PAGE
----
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Ward Keeler

likely to want to learn about. Suppressing information about how the fieldwork encounter actually took place, this well-known critique asserts, dissembles the power imbalance between the anthropologist and his or her objects of study (cf. Clifford and

Open access

Chiara Cocco and Aleida Bertran

-running parallels between pilgrimage and fieldwork as transformative experiences for both the pilgrim and the researcher ( Helms 1988 ; Turner and Turner 1978 ). In this article we explore how the 2020 Festival of Sant'Efisio was moved from the streets to the

Open access

Staying Tuned

Connections beyond ‘the Field’

Geoffrey Hughes and Anna-Maria Walter

introduction of Internet-enabled electronic devices. 1 The generational shift that we are witnessing—before and after social media connectivity—has in turn profoundly transformed the experience of initiatory long-term fieldwork for the current cohort of

Open access

Traversing Fields

Affective Continuities across Muslim and Christian Settings in Berlin

Omar Kasmani and Dominik Mattes

settings in the same city? Or how, for that matter, through such joint labors, might we establish shared affective terrains and relations that would otherwise be implausible? With such questions at hand, we reflect on carrying out collaborative fieldwork

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Research Methodology in Kurdish Studies

Interactions between Fieldwork, Epistemology and Theory

Mehmet Orhan

domination and legitimation in societies, likely resulting from the separate discussion of theory and observation (see Shil's foreword to Weber 1949 ). This problem has certainly lessened due to the development of methodological and fieldwork techniques

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Fieldwork at sunset

Visual representations of anthropology online

Bryonny Goodwin-Hawkins and Hannah Gould

methodology ( Morphy and Banks 1997 ), the camera remains an essential fieldwork tool, and “the field,” broadly conceived, is the substance of most photographs in our data set. “Seared with reality” ( Benjamin 1999: 512 ), field photographs evidence what

Free access

Introduction

Time and the Field

Steffen Dalsgaard and Morten Nielsen

Prompted by the postmodern turn in anthropology, ethnographic fieldwork has been subjected to considerable analytical scrutiny. Yet despite numerous conceptual facelifts, definitions and demarcations of 'the field' have remained fundamentally anchored in tropes of spatiality with the association between field and fieldworker characterized as being maintained by distances in space. By exploring and unfolding the temporal properties of the field, anthropology can favorably complement and extend the (spatially anchored) notion of multi-sited fieldwork with one of multi-temporal ethnography. This approach implies not only a particular attention to the methodology of studying local (social and ontological) imaginaries of time; it furthermore unpacks the (multi-)temporality of the relationship between fieldworker and the field. This special issue may thus be taken as a fresh invitation to a temporally oriented ethnography.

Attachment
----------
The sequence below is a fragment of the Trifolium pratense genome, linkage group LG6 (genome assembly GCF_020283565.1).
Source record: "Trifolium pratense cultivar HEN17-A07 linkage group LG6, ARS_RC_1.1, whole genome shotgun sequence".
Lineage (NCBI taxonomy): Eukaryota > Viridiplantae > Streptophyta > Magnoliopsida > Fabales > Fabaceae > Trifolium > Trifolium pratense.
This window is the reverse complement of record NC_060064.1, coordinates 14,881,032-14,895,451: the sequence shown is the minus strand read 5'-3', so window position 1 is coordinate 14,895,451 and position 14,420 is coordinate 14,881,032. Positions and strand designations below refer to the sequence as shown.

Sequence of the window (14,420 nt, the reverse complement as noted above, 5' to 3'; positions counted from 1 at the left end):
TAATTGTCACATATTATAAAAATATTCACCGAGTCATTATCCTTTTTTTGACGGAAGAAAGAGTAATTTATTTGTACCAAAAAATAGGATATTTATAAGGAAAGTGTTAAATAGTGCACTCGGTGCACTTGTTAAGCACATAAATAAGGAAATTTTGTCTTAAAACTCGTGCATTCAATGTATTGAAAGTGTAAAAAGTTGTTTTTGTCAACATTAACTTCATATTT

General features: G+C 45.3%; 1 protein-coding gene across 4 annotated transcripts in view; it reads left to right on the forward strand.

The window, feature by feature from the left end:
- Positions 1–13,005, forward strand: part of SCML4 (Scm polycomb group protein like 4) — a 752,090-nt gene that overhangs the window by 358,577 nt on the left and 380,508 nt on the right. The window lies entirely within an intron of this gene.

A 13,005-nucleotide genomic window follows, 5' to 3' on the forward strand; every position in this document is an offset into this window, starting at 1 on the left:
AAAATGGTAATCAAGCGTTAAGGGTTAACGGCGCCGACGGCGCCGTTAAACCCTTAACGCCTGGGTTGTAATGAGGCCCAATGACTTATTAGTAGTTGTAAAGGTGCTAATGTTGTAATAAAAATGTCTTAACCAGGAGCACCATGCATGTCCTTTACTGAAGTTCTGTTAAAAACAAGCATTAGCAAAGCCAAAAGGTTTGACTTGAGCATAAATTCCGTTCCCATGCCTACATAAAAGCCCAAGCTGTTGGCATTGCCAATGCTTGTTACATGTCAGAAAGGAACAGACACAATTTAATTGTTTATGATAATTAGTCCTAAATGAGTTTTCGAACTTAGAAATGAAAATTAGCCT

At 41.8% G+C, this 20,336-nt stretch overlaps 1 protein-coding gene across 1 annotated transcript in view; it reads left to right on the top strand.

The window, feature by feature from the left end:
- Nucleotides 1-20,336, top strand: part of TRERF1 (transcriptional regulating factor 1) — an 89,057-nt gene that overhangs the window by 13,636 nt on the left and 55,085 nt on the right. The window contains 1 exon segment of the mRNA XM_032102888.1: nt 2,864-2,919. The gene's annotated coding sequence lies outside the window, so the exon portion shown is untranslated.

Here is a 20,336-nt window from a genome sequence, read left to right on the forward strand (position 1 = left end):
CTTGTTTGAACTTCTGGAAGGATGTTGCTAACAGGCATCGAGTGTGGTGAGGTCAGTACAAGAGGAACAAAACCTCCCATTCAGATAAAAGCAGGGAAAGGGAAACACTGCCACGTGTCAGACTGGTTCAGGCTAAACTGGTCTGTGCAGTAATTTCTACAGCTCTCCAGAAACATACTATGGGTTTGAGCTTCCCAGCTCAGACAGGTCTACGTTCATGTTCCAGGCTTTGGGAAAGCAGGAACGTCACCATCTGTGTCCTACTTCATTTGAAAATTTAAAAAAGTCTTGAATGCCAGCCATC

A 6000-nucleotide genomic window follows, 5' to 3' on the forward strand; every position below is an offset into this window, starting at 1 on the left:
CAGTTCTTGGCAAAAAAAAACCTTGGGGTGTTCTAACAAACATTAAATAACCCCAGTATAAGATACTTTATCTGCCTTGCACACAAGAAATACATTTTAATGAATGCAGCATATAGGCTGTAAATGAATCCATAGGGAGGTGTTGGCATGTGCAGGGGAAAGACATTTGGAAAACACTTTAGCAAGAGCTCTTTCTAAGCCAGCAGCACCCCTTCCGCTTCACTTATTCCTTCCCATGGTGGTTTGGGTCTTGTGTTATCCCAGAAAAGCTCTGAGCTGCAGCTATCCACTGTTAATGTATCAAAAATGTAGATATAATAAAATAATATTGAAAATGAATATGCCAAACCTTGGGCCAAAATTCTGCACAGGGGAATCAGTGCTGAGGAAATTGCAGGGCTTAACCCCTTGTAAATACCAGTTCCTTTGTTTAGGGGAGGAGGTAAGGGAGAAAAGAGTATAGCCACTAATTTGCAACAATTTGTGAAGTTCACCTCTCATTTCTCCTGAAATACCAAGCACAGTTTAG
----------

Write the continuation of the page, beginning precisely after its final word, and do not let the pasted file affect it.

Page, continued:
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Ekaterina B. Tolmacheva

research of fish and fishing. The river became free of ice rather late that year, and fishing only commenced when there was no ice. On 27 May the researcher started his fieldwork. He had to get to the conflux of Irtysh and Ob’ rivers by boat studying its

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Misunderstood, misrepresented, contested?

Anthropological knowledge production in question

David Mosse

This article draws out some of the implications of the fact that what anthropologists claim to know, or want to say, is unavoidably and in complicated ways bound by the ethics of involvement, detachment, and institutional location. I will first consider the increasingly common practice of circulating the output of anthropological research within the social context of its fieldwork, among the various research participants and interlocutors. Second, I will try to account for the sometimes negative reception of ethnographic accounts, especially where the research has focused on organizations (e.g., NGOs), activists, or others professionally concerned with public representations of their work. Third, I will reconsider the notion of “speaking truth to power” by pointing to the unacknowledged power of ethnographic description. Finally, I will suggest that ethical concerns are generated as much by the theoretical framing of research as by fieldwork practice, and that these are matters of choice rather than inherent in the ethnographic method.

Open access

Felix Girke

their own final days of fieldwork. How were your departures? What did you snatch at? What did you take, what did you leave behind? What did you write in your field diary, on the very last page? Did your departure make it into one of your publications